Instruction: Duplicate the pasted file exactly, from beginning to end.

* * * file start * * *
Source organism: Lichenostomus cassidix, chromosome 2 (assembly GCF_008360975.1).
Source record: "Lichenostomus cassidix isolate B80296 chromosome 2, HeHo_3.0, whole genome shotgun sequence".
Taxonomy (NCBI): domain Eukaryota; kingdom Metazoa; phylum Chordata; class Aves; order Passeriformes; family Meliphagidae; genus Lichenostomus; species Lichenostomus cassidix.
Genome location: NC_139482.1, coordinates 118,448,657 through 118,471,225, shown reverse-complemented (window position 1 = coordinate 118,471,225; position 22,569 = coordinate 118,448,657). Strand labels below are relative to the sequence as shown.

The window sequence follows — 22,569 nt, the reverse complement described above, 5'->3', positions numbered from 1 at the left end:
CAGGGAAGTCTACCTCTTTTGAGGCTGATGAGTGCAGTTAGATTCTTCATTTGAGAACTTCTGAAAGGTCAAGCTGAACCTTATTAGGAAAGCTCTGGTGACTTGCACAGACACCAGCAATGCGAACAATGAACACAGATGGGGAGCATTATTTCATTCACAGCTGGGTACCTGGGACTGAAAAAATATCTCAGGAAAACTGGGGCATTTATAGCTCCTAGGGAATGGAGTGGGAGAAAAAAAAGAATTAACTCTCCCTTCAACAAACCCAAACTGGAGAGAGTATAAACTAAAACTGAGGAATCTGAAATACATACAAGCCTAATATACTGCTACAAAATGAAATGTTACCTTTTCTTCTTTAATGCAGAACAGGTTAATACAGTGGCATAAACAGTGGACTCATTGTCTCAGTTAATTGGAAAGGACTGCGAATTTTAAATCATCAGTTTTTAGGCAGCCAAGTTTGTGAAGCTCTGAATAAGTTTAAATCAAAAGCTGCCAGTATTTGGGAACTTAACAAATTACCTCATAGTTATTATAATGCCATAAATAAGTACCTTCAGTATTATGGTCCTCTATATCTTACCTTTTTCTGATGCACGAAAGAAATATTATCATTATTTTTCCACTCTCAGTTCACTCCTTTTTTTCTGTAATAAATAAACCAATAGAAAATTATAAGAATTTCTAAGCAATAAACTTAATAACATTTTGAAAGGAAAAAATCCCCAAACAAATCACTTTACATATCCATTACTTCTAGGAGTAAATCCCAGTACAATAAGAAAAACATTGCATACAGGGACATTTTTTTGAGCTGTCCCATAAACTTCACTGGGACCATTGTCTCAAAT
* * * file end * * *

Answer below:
Source organism: Lichenostomus cassidix, chromosome 2 (assembly GCF_008360975.1).
Source record: "Lichenostomus cassidix isolate B80296 chromosome 2, HeHo_3.0, whole genome shotgun sequence".
Taxonomy (NCBI): domain Eukaryota; kingdom Metazoa; phylum Chordata; class Aves; order Passeriformes; family Meliphagidae; genus Lichenostomus; species Lichenostomus cassidix.
Genome location: NC_139482.1, coordinates 118,448,657 through 118,471,225, shown reverse-complemented (window position 1 = coordinate 118,471,225; position 22,569 = coordinate 118,448,657). Strand labels below are relative to the sequence as shown.

The window sequence follows — 22,569 nt, the reverse complement described above, 5'->3', positions numbered from 1 at the left end:
CAGGGAAGTCTACCTCTTTTGAGGCTGATGAGTGCAGTTAGATTCTTCATTTGAGAACTTCTGAAAGGTCAAGCTGAACCTTATTAGGAAAGCTCTGGTGACTTGCACAGACACCAGCAATGCGAACAATGAACACAGATGGGGAGCATTATTTCATTCACAGCTGGGTACCTGGGACTGAAAAAATATCTCAGGAAAACTGGGGCATTTATAGCTCCTAGGGAATGGAGTGGGAGAAAAAAAAGAATTAACTCTCCCTTCAACAAACCCAAACTGGAGAGAGTATAAACTAAAACTGAGGAATCTGAAATACATACAAGCCTAATATACTGCTACAAAATGAAATGTTACCTTTTCTTCTTTAATGCAGAACAGGTTAATACAGTGGCATAAACAGTGGACTCATTGTCTCAGTTAATTGGAAAGGACTGCGAATTTTAAATCATCAGTTTTTAGGCAGCCAAGTTTGTGAAGCTCTGAATAAGTTTAAATCAAAAGCTGCCAGTATTTGGGAACTTAACAAATTACCTCATAGTTATTATAATGCCATAAATAAGTACCTTCAGTATTATGGTCCTCTATATCTTACCTTTTTCTGATGCACGAAAGAAATATTATCATTATTTTTCCACTCTCAGTTCACTCCTTTTTTTCTGTAATAAATAAACCAATAGAAAATTATAAGAATTTCTAAGCAATAAACTTAATAACATTTTGAAAGGAAAAAATCCCCAAACAAATCACTTTACATATCCATTACTTCTAGGAGTAAATCCCAGTACAATAAGAAAAACATTGCATACAGGGACATTTTTTTGAGCTGTCCCATAAACTTCACTGGGACCATTGTCTCAAAT